People rally against AHCA
BRATTLEBORO — Men, women, children, state senators, nurses and everyone in between, showed up to the Pink Out the Night Planned Parenthood Rally Wednesday night.
A number of people were invited to speak about their experiences with Planned Parenthood, including state Senate Majority Leader Becca Balint, D-Windham. She started off with a story about her 9-year-old son, who really likes cars. Whenever the two go out he can't help but shout out makes and models.
"Mom, there's a Ford F150. Hey there's a Dodge Ram 1500. Oh, there's a limited edition Honda HRV. And Mom, look! We're parked between two vulvas!" Balint paused for dramatic affect.
"'Don't you mean Volvos, Abe?" she said."'That's what I said, vulvas!"
Every time this happens — and Balint said it's happened multiple times — she has a conversation with her impatient son about pronunciation, and about what a vulva is. Balint said that, in her house, they normalize the human body. They talk about bras, breasts, vaginas and scrotums. "We use their proper names without embarrassment," she said.
Balint said she's always considered talking about bodies openly and honestly with her kids as an essential aspect to parenting. Lately, it's become even more important.
"Now I also see it as a deeply political act," Balint said.
Balint then began to talk about the revised American Health Care Act that was revealed to the U.S. Senate on June 22. Which would cut off expanded Medicaid funding for states and defund Planned Parenthood.
"There was not a single woman in the room when the House GOP crafted their health care bill, and believe me I use the term 'health care' quite loosely," she said. "Not one woman. Not a single one as they discussed cutting breast cancer screenings, maternity care and contraceptive coverage."
Planned Parenthood is being defunded, in part, Balint said, because there were no women in the drafting room to stand up and say no. She asked rally attendees to not only support Planned Parenthood, but to help more woman get elected to office.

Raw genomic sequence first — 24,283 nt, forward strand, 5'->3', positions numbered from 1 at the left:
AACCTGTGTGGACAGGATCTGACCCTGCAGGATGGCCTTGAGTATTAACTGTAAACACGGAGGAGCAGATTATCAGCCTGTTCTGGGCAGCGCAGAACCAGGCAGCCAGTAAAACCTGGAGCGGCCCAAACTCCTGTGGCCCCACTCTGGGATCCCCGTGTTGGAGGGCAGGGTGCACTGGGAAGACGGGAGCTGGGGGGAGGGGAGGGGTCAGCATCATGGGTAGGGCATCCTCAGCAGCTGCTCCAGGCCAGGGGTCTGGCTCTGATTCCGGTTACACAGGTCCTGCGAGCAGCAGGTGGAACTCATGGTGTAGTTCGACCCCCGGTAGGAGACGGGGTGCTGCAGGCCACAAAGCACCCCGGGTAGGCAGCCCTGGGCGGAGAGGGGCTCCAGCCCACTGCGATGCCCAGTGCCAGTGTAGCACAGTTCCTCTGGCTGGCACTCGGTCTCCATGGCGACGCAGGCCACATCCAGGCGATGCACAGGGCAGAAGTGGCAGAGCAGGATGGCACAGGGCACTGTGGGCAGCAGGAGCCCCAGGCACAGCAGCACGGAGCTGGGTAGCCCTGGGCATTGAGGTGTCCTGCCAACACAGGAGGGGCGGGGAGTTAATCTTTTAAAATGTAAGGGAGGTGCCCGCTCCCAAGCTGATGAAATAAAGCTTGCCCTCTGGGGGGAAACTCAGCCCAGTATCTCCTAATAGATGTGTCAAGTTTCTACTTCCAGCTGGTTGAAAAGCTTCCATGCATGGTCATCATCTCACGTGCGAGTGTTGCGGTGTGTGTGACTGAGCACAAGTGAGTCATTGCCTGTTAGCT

"In the entire history of the U.S. Senate, only 2 percent of senators have been women," she said.
Lucy Leriche, vice president of Public Policy Vermont for Planned Parenthood Northern New England, introduced some of the speakers. She said she tries to attend every Planned Parenthood rally she can because it's important to her to connect with supporters. She made the more than two-hour drive from Colchester down to Brattleboro to attend the rally.
"I love this town; it's an awesome town filled with beautiful people," Leriche said. "We're just really grateful for all the support we've received in Brattleboro."
The concept of a pink out, Leriche said, is to shine pink lights symbolically onto the "secret health care bill drafted by 13 white men." She said the activism of Planned Parenthood supporters seems to be making a difference.
"Across the country senators are caving in to their constituents," Leriche said. "This bill has been unpopular. People have been coming out in droves so that their congress people, as well as their senators know that this is unacceptable."
Leriche said U.S. Senate Majority Leader Mitch McConnell's announcement to delay the vote is proof of activists' success.
"Even Republicans are feeling uncomfortable with it," Leriche said. "Including our sister state (U.S.) Senator, Susan Collins."
Collins, a Republican from Maine, announced along with U.S. Sen. Lisa Murkowski, R-Alaska, that they plan on introducing an amendment that takes out the AHCA's provision to defund Planned Parenthood.
Tuesday night, Brattleboro Planned Parenthood supporters attended a phone bank where they called Collins.
Many of the people who attended Wednesday's rally had a direct connection with Planned Parenthood. Molly Jordy was there with her son, Stoner Allembert. "He's just along for the ride," she said. But she smiled proudly when announcing that it was Allembert's first rally, and that she was happy he decided not to just wait in the car. Allembert was decked out in pink from head to toe; he said he wasn't really sure what an activist was but that he guessed he was one.